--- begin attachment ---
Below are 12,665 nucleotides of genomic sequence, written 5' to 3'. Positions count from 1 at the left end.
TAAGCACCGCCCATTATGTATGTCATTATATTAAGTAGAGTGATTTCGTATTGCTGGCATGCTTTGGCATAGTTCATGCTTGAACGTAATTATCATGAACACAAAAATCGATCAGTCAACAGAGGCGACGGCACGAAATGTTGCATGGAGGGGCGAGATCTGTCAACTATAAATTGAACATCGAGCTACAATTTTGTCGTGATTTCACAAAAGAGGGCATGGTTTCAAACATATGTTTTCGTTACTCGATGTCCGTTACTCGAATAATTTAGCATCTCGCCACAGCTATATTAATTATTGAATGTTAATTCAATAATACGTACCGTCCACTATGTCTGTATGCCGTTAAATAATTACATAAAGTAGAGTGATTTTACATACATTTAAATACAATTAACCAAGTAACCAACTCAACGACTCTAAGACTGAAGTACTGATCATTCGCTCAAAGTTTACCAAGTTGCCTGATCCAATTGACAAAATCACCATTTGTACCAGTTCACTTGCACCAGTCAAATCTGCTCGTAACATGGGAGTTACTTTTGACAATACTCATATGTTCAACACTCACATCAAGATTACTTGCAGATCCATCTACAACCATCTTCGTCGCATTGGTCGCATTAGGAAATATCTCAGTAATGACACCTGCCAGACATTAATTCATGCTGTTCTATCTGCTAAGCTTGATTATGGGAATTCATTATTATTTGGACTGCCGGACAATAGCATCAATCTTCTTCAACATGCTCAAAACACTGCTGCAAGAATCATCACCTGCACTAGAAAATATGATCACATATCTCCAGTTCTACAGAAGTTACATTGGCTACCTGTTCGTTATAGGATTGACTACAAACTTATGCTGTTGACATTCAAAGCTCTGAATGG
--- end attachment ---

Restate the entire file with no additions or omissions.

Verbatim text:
Below are 12,665 nucleotides of genomic sequence, written 5' to 3'. Positions count from 1 at the left end.
TAAGCACCGCCCATTATGTATGTCATTATATTAAGTAGAGTGATTTCGTATTGCTGGCATGCTTTGGCATAGTTCATGCTTGAACGTAATTATCATGAACACAAAAATCGATCAGTCAACAGAGGCGACGGCACGAAATGTTGCATGGAGGGGCGAGATCTGTCAACTATAAATTGAACATCGAGCTACAATTTTGTCGTGATTTCACAAAAGAGGGCATGGTTTCAAACATATGTTTTCGTTACTCGATGTCCGTTACTCGAATAATTTAGCATCTCGCCACAGCTATATTAATTATTGAATGTTAATTCAATAATACGTACCGTCCACTATGTCTGTATGCCGTTAAATAATTACATAAAGTAGAGTGATTTTACATACATTTAAATACAATTAACCAAGTAACCAACTCAACGACTCTAAGACTGAAGTACTGATCATTCGCTCAAAGTTTACCAAGTTGCCTGATCCAATTGACAAAATCACCATTTGTACCAGTTCACTTGCACCAGTCAAATCTGCTCGTAACATGGGAGTTACTTTTGACAATACTCATATGTTCAACACTCACATCAAGATTACTTGCAGATCCATCTACAACCATCTTCGTCGCATTGGTCGCATTAGGAAATATCTCAGTAATGACACCTGCCAGACATTAATTCATGCTGTTCTATCTGCTAAGCTTGATTATGGGAATTCATTATTATTTGGACTGCCGGACAATAGCATCAATCTTCTTCAACATGCTCAAAACACTGCTGCAAGAATCATCACCTGCACTAGAAAATATGATCACATATCTCCAGTTCTACAGAAGTTACATTGGCTACCTGTTCGTTATAGGATTGACTACAAACTTATGCTGTTGACATTCAAAGCTCTGAATGG